IndustryLinking Is Not Libel (This Time), Supreme Court of Canada Rules

Linking Is Not Libel (This Time), Supreme Court of Canada Rules

Hyperlinking does not constitute libel in Canada, at least not in the Supreme Court case of Crookes v. Newton. But does this mean a blogger or other online publisher cannot be sued for linking to defamatory content? Not necessarily.

mouth-taped-shutThe Supreme Court of Canada’s widely anticipated ruling on the Crookes v. Newton case found that hyperlinking does not constitute publication, unless a number of circumstances are satisfied. The decision to dismiss the appeal of Wayne Crookes, who sued blogger Jon Newton for creating two links to a page with defamatory content about him, somewhat clarifies what has been a muddy issue for Canadian bloggers and webmasters.

While Canadian bloggers rejoice, though, a number of factors in this particular case should be taken into consideration. This ruling does leave a lot of room for similar cases to end quite differently and should not be seen as carte blanche for online publishers.

Crookes had appealed a B.C. judge’s decision that hyperlinks are analogous to footnotes and offering access to defamatory content doesn’t mean the publisher endorses the content. The provincial judge found that he could not produce evidence that someone else had actually read the defamatory content after clicking a link on Newton’s site to access it, despite the number of hits on the website in question.

The Supreme Court, in their ruling, found that hyperlinks cannot be subjected to the same laws that govern traditional publication. To do so would seriously restrict the flow of information and freedom of expression online. A link alone should never be considered publication of the content to which it points, the judges ruled. The ruling lists a number of factors that led to the decision:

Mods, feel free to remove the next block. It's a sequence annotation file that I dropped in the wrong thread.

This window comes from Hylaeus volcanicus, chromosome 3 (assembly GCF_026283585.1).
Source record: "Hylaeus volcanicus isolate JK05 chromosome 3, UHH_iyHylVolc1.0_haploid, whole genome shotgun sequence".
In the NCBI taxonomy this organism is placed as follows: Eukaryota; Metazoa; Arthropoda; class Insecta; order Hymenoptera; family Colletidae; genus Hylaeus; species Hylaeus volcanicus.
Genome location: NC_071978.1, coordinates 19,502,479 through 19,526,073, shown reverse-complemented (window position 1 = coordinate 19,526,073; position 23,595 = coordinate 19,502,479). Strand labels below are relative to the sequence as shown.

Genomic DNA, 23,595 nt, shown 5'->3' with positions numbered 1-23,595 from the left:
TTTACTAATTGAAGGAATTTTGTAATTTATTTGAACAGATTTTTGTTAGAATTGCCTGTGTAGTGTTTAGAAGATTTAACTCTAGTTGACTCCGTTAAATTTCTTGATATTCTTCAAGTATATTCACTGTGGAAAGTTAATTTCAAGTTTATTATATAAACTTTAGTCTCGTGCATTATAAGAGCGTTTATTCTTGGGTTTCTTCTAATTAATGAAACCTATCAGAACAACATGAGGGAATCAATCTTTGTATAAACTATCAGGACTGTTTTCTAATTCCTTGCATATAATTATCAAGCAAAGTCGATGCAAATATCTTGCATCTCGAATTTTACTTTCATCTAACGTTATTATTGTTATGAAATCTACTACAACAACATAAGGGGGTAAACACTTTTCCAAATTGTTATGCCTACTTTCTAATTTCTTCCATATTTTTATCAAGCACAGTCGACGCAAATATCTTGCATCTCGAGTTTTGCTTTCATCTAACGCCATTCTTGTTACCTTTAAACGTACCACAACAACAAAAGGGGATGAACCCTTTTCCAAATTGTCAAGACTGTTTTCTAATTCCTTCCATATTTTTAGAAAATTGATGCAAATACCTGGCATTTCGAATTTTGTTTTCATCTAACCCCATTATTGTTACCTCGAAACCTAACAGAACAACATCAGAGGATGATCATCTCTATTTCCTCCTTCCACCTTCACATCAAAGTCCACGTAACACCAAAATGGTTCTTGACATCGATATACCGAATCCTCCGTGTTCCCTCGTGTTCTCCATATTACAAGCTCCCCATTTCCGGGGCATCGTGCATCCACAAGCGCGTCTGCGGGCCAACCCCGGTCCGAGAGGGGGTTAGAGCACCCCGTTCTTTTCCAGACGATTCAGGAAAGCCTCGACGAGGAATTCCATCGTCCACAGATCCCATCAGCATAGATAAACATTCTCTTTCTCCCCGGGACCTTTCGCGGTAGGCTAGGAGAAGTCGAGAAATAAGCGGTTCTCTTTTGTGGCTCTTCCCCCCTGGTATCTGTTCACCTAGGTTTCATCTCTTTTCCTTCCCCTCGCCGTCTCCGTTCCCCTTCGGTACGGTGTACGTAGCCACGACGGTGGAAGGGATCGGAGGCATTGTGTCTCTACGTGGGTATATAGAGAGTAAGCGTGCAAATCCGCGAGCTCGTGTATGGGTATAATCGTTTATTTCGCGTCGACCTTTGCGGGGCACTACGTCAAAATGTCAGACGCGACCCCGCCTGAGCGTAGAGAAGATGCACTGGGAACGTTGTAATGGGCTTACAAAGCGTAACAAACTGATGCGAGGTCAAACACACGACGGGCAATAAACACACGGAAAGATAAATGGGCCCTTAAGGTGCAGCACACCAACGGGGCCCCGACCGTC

Newton did not repeat on his page the defamatory content on the linked page. The first link was shallow and therefore didn’t make the defamatory content easily accessible. Though the second, deep link made the content easily accessible, Crookes couldn’t prove anyone had actually read it.

What This Means for Canadian Webmasters Going Forward

As each of the judges present weighed in on the ruling and at times seemed to contradict or disagree with one another, it is likely this issue will come up again in the Supreme Court, should the circumstances be different.

Two judges warn that a link should constitute publication if the anchor text “constitutes adoption or endorsement of the specific content it links to.”

The written report of six judges advises that if the hyperlinker actually repeats the defamatory content on their own page, they should be considered the publisher as much as the person whose content they are linking to.

Another advises that a blanket exclusion of hyperlinks from common publication law is insufficient and that all references (footnotes, hyperlinks, etc.) cannot be treated the same. In future cases, a plaintiff must establish that the person who created the link “performed a deliberate act that made defamatory information readily available to a third party in a comprehensible form.”

Interestingly, they did find that Newton’s deep link to defamatory content was a deliberate act. What saved his skin was that the second element of common publication law was not satisfied; there was no proof that his link actually caused a third person to read the defamatory content.

Freedom of speech and online publication organizations are rejoicing, though this may be premature. This case, while a victory for Newton, does leave a lot of material for plaintiffs in future defamation via hyperlinking cases to go on. It doesn’t prevent prospective plaintiffs from filing similar suits, depending on the specifics of their situation.

Disclaimer: The author of this piece is not a lawyer and this is not intended as legal advice; you are advised to seek the counsel of a legal professional.


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